- Use Magic Device: Starting at 13th level, whenever your character class or subclass grants you a new feature, you may select Use Magic Device instead.
- Thief’s Reflexes: Starting at 17 level, whenever your character class or subclass grants you a new feature, you may select Thief’s Reflexes instead.
For Arcane Trickster, each of the archetype features are made available to Bard, Sorcerer, and Wizard characters in lieu of an equal or higher-level subclass feature. Clerics that are associated with a trickster God may also gain access to these features, and add Mage Hand to their list of available spells.
This has the overall effect of dropping the class count by one, the subclass count by two, and expanding the complexity and options for the remaining classes tremendously.
Revisiting the Muscle Rogue:
The Muscle Rogue is clearly a Fighter at heart. We start out with the same race, background, and attributes as before. Essentially this is the same character. For Fighting Style it seems Dueling has some appeal. We can buy him an extra attack with his Strength bonus with Two Weapon Fighting, but he generally isn’t using his off-hand to attack; he’s using it to trip. Duelism it is. We select Athletics for his single Expertise.
At second level he gains an Action Surge, which is a great Fighter ability. An additional action that can be used for basically any purpose? Quite nice. But now we have a choice between Cunning Action and Action Surge. We can set aside Cunning Action for later, but who wants to wait to actualize their character concept? Cunning action at 2nd level, at the cost of never getting an Action Surge.
At 3rd level we normally get to pick a Fighter Archetype. His reliance on wits and tricky maneuvers suggests he will be adopting the Battle Master archetype, but I want to keep him focused on his Sneak Attack damage, so we borrow the Assassin archetype from the now-defunct Rogue class. He is now proficient with the disguise kit and poisoner’s kit, and gains the Assassinate feature and full Rogue progression for sneak attacks.
At 4th level we get the standard ability score improvement, which we use to level off Strength and Constitution at 18 and 16, as before.
At 5th level our Muscle not-Rogue gets an extra attack. Alternately we may select Uncanny Dodge. Being more stabby is much more appropriate for where we’re going here, so we select Extra Attack.
At 6th level we gain access to our second Expertise selection. Depending on how the campaign has been going, it may be a good idea to pick Perception. We also use our Ability Score Improvement to top off Strength at 20.
At 7th would have gained Evasion as a Rogue, but there is no feature gained by Fighter nor Assassin here. This will still be an option at 9th level, when Assassin grants Infiltration Expertise and Fighter grants Indomitable. We’ll drop the Assassin feature and pick up Uncanny Dodge from back at 5th level.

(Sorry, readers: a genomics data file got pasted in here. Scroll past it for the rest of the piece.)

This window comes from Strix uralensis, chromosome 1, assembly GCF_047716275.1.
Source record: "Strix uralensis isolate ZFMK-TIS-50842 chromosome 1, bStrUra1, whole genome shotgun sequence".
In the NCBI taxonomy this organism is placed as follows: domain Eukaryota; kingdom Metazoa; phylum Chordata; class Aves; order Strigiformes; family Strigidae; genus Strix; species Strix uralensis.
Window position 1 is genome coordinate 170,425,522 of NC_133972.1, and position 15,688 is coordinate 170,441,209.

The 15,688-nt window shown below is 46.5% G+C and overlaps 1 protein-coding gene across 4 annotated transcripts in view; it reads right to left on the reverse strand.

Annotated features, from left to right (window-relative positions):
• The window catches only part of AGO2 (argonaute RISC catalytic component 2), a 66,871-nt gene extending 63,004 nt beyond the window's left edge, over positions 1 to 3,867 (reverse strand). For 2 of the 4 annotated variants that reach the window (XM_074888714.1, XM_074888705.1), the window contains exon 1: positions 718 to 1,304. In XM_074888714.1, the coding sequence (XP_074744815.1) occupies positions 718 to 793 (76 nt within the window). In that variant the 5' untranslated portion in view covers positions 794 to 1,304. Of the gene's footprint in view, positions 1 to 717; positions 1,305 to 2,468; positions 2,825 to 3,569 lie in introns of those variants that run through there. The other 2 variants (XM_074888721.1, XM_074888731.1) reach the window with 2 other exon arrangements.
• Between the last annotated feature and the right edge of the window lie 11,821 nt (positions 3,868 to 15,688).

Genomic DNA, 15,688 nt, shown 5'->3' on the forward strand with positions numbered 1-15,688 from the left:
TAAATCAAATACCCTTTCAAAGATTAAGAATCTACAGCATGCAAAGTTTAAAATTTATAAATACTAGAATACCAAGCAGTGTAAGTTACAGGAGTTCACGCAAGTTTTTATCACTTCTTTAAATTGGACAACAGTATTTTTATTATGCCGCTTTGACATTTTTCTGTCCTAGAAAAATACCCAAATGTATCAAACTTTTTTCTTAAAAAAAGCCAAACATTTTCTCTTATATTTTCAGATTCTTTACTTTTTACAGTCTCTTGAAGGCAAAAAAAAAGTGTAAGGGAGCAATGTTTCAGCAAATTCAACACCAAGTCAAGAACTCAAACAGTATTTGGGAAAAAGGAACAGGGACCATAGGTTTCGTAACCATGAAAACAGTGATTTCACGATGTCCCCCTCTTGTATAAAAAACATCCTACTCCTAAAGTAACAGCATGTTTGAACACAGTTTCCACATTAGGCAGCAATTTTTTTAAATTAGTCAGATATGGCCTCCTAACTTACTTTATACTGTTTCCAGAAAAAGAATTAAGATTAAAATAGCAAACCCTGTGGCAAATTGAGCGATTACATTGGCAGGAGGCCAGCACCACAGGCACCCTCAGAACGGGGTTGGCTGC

At 8th level we can bump Constitution up to 18 and effectively gain eight hit points. Instead we take the Alertness feat.
At 10th level we can bump Constitution up to 18 and effectively gain ten hit points. Very tempting. With proficiency in Constitution saves, we may as well take Tough for twenty extra hit points and +2 per level going forward. Alternately select Dungeon Delver, depending on how the campaign is going.
At 11th level we must choose between Reliable Talent or a third attack. At this point we should have a strong feel for how the actual campaign is running. Considering that we already have two or three chances to gain sneak attack damage per round, but can only benefit from it once, I select Reliable Talent. Getting an opponent prone is important to everybody in the party, while an additional attack is only worth so much.
|Mountain Dwarf Fighter 11 (Assassin Archetype), Soldier Background
Worships Pelor the Burning Hate
Skills: *Athletics(13), Intimidation(3), Investigation (4), *Perception(9), Stealth(6)
The resulting character feels significantly less thief-like. His skill list is short and notably absent of Thieves’ Tools. His Expertise is in two fifths of his skills, not two thirds. He has an additional chance to land a sneak attack every round, and does slightly more damage. His Cunning Action is more broadly useful, letting him attempt to trip or grapple or shove an opponent without leaning on Two-weapon Fighting to glean a bonus action. The additional attribute bump gets him an additional feat, which we could have used to pick up more skills if the party is really missing the presence of a dedicated thief. To make a dedicated Thief with this house rule, you would want to pick a more suitable background (one with Thieves’ Tools proficiency, perhaps) and lean more heavily on the Rogue and Thief class features, selecting the Champion or Battle Master as the Fighter Archetype.